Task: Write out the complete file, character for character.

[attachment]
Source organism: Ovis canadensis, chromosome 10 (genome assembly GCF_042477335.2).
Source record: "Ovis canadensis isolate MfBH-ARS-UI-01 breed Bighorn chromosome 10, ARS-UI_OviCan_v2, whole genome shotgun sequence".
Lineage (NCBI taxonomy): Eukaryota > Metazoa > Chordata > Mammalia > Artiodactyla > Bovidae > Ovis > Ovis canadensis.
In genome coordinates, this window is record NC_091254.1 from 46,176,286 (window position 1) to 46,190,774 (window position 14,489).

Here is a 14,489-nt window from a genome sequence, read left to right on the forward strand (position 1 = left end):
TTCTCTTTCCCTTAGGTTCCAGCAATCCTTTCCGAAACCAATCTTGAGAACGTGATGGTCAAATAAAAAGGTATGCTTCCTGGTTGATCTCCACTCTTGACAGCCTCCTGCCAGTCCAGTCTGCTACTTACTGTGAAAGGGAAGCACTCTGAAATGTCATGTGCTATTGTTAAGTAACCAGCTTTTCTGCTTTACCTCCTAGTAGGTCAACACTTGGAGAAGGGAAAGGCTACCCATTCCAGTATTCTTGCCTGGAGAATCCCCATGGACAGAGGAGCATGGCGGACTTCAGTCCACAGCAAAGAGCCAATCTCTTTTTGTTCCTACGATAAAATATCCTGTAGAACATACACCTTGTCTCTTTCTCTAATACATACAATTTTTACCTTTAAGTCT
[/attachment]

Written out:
Source organism: Ovis canadensis, chromosome 10 (genome assembly GCF_042477335.2).
Source record: "Ovis canadensis isolate MfBH-ARS-UI-01 breed Bighorn chromosome 10, ARS-UI_OviCan_v2, whole genome shotgun sequence".
Lineage (NCBI taxonomy): Eukaryota > Metazoa > Chordata > Mammalia > Artiodactyla > Bovidae > Ovis > Ovis canadensis.
In genome coordinates, this window is record NC_091254.1 from 46,176,286 (window position 1) to 46,190,774 (window position 14,489).

Here is a 14,489-nt window from a genome sequence, read left to right on the forward strand (position 1 = left end):
TTCTCTTTCCCTTAGGTTCCAGCAATCCTTTCCGAAACCAATCTTGAGAACGTGATGGTCAAATAAAAAGGTATGCTTCCTGGTTGATCTCCACTCTTGACAGCCTCCTGCCAGTCCAGTCTGCTACTTACTGTGAAAGGGAAGCACTCTGAAATGTCATGTGCTATTGTTAAGTAACCAGCTTTTCTGCTTTACCTCCTAGTAGGTCAACACTTGGAGAAGGGAAAGGCTACCCATTCCAGTATTCTTGCCTGGAGAATCCCCATGGACAGAGGAGCATGGCGGACTTCAGTCCACAGCAAAGAGCCAATCTCTTTTTGTTCCTACGATAAAATATCCTGTAGAACATACACCTTGTCTCTTTCTCTAATACATACAATTTTTACCTTTAAGTCT